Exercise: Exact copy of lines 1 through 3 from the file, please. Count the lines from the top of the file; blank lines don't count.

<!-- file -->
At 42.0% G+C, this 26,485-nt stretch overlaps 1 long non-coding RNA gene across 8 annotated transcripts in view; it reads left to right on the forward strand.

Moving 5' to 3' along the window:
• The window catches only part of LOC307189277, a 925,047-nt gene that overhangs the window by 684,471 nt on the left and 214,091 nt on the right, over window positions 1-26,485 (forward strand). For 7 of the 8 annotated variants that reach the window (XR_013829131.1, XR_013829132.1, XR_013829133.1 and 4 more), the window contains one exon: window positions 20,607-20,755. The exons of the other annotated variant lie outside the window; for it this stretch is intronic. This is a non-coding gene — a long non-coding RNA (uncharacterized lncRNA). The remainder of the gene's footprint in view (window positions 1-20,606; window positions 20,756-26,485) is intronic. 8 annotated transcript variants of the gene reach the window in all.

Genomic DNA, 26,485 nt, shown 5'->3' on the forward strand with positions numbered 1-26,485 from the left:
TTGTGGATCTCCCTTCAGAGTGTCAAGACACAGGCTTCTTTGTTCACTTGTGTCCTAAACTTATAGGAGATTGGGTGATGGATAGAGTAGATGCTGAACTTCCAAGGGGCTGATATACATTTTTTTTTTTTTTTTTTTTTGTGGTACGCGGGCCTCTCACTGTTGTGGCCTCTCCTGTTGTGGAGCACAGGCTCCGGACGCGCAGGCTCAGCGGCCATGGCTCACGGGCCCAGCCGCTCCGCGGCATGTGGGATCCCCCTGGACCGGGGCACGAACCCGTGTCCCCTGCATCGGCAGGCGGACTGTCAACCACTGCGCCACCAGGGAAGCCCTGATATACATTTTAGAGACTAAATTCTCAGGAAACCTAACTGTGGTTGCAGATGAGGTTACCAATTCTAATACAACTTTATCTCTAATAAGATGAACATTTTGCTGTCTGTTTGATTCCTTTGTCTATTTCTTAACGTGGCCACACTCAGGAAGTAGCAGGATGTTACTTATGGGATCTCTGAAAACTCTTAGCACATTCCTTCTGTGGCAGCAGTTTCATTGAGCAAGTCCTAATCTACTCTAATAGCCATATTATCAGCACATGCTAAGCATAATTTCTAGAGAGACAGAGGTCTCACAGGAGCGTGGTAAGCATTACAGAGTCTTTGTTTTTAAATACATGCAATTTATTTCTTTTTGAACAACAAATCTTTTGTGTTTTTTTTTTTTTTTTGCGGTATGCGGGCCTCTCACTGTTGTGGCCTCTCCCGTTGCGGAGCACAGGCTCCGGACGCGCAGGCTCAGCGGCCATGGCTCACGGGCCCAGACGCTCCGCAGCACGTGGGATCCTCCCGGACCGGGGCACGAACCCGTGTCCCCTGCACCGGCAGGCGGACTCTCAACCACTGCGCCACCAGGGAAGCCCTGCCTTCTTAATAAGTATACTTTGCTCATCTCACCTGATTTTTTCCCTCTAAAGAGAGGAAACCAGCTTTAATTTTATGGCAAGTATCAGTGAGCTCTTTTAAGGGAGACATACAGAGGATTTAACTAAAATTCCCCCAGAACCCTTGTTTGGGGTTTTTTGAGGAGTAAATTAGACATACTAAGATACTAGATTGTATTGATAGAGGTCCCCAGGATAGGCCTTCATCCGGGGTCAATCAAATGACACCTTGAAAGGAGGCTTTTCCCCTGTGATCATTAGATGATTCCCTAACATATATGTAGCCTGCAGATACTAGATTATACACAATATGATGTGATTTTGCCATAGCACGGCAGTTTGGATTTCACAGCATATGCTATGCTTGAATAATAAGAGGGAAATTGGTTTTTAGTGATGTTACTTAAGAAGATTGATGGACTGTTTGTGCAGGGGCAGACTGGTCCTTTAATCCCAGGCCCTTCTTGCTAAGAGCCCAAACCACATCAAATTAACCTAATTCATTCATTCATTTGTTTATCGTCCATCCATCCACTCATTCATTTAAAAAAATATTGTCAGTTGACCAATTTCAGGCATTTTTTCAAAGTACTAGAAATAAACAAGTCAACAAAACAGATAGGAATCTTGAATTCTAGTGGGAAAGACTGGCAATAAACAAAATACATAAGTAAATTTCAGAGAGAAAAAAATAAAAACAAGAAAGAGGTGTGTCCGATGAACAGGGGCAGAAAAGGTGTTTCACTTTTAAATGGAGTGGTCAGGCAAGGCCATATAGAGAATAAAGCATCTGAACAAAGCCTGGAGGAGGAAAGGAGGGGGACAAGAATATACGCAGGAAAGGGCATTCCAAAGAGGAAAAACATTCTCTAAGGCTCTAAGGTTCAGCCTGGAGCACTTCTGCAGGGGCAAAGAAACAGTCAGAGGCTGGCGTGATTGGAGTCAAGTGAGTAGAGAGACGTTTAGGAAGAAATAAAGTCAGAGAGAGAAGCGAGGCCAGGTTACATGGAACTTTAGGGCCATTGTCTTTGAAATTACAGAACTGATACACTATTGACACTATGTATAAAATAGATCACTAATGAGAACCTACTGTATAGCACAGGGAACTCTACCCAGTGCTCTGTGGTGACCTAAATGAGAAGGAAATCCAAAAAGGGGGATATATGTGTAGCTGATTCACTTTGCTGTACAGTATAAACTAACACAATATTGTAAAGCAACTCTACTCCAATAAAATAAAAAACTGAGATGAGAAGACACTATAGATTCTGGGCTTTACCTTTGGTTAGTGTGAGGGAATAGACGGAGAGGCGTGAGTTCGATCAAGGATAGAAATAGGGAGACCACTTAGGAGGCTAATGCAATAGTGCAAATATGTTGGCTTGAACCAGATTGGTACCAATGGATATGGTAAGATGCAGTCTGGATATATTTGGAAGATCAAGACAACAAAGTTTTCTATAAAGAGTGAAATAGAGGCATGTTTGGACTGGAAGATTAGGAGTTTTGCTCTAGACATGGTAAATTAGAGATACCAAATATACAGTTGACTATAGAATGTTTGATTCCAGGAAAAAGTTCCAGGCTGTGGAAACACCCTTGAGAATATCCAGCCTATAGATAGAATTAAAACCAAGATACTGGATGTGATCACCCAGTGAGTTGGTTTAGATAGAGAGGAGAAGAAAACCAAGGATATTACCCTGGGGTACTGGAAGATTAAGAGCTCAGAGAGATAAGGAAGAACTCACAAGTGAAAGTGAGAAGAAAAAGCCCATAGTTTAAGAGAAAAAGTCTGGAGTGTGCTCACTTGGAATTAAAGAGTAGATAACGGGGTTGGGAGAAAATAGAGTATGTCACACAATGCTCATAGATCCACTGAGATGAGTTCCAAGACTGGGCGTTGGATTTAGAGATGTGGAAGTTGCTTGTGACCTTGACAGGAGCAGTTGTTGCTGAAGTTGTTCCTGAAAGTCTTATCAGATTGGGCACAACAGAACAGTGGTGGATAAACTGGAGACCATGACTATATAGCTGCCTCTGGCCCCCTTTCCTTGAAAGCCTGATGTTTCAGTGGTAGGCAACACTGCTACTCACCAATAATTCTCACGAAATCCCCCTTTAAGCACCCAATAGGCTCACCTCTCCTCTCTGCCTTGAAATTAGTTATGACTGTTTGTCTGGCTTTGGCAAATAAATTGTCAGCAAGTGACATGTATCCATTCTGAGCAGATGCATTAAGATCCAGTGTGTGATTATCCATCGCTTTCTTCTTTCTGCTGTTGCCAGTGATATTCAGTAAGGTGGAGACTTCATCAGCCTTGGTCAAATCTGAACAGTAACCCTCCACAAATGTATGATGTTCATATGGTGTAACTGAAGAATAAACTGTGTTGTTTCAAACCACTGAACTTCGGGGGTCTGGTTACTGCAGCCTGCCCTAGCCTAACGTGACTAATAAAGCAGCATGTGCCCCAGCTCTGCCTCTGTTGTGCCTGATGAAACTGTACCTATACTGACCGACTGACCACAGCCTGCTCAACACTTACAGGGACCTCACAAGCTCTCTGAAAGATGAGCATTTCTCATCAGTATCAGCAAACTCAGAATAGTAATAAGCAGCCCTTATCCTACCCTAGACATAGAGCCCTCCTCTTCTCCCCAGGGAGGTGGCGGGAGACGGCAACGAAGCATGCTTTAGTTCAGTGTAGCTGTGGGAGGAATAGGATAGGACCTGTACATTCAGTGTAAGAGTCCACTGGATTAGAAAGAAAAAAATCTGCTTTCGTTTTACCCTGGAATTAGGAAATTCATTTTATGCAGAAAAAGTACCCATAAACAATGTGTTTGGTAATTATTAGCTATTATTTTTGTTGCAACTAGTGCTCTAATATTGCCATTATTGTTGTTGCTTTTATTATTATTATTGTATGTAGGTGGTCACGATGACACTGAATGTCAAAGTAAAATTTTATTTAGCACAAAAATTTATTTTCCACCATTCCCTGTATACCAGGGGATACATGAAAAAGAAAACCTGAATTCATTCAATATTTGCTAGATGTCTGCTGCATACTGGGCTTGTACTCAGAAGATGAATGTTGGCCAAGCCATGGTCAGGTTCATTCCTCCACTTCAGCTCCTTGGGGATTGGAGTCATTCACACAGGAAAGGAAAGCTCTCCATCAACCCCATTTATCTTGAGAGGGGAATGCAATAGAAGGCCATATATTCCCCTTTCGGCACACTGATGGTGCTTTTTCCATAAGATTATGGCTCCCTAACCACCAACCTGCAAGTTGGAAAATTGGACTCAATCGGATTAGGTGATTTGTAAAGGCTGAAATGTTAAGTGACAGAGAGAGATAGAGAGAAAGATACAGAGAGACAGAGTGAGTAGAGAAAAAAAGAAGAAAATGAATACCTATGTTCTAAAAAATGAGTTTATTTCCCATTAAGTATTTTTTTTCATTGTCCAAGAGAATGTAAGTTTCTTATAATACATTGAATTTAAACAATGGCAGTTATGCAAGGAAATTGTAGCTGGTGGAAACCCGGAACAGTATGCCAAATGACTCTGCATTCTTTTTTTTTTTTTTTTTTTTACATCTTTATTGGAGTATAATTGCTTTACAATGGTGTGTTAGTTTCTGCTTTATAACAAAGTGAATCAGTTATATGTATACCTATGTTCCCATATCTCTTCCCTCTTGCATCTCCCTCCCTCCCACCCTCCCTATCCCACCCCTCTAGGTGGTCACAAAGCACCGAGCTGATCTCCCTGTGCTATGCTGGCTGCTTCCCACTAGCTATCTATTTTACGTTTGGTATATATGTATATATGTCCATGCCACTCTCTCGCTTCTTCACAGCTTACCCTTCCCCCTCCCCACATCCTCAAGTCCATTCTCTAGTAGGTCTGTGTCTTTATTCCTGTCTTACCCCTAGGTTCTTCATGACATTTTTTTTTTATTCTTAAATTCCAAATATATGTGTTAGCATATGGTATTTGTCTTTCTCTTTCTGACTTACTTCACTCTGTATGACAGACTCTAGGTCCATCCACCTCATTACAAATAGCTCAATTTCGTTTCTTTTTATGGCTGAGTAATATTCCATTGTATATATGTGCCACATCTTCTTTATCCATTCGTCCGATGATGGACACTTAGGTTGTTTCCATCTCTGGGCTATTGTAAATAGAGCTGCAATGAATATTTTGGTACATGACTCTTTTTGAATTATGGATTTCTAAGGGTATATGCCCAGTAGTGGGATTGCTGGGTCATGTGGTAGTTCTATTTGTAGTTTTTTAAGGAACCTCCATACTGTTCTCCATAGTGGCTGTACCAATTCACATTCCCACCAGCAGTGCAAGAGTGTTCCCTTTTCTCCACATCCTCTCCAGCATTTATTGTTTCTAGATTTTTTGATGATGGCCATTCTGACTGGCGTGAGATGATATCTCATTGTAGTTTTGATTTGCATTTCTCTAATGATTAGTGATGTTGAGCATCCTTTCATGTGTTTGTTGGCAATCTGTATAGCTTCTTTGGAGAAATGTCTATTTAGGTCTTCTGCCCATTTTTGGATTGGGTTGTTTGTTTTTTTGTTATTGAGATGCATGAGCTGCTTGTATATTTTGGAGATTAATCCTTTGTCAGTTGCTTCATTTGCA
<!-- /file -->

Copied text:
At 42.0% G+C, this 26,485-nt stretch overlaps 1 long non-coding RNA gene across 8 annotated transcripts in view; it reads left to right on the forward strand.

Moving 5' to 3' along the window:
• The window catches only part of LOC307189277, a 925,047-nt gene that overhangs the window by 684,471 nt on the left and 214,091 nt on the right, over window positions 1-26,485 (forward strand). For 7 of the 8 annotated variants that reach the window (XR_013829131.1, XR_013829132.1, XR_013829133.1 and 4 more), the window contains one exon: window positions 20,607-20,755. The exons of the other annotated variant lie outside the window; for it this stretch is intronic. This is a non-coding gene — a long non-coding RNA (uncharacterized lncRNA). The remainder of the gene's footprint in view (window positions 1-20,606; window positions 20,756-26,485) is intronic. 8 annotated transcript variants of the gene reach the window in all.